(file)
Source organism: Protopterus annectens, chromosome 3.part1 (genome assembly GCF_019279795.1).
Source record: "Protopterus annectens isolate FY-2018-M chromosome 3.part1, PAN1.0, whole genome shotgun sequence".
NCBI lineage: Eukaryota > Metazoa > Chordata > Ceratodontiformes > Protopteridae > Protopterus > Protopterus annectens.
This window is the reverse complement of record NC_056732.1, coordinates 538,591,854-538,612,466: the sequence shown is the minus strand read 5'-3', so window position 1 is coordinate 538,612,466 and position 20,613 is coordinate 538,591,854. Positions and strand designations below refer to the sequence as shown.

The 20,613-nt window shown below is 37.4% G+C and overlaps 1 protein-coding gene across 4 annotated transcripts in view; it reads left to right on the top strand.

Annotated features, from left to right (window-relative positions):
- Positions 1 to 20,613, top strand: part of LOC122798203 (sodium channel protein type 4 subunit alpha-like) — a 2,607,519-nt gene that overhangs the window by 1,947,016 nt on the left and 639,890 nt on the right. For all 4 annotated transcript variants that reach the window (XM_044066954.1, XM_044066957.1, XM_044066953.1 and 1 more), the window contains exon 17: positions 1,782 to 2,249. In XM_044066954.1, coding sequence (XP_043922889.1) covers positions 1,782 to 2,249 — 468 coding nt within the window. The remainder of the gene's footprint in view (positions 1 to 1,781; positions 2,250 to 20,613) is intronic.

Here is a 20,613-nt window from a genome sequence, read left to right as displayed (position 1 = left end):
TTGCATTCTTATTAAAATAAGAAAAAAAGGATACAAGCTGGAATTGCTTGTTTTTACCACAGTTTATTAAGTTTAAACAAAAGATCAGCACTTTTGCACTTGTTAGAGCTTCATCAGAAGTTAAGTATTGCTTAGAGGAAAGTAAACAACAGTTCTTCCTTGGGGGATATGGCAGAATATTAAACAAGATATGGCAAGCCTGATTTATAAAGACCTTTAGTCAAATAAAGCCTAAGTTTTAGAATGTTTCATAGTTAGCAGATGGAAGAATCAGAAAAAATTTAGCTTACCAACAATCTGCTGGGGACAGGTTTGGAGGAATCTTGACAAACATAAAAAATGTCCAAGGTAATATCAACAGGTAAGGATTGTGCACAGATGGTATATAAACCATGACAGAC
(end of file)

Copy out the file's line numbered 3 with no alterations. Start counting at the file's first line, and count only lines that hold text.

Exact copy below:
NCBI lineage: Eukaryota > Metazoa > Chordata > Ceratodontiformes > Protopteridae > Protopterus > Protopterus annectens.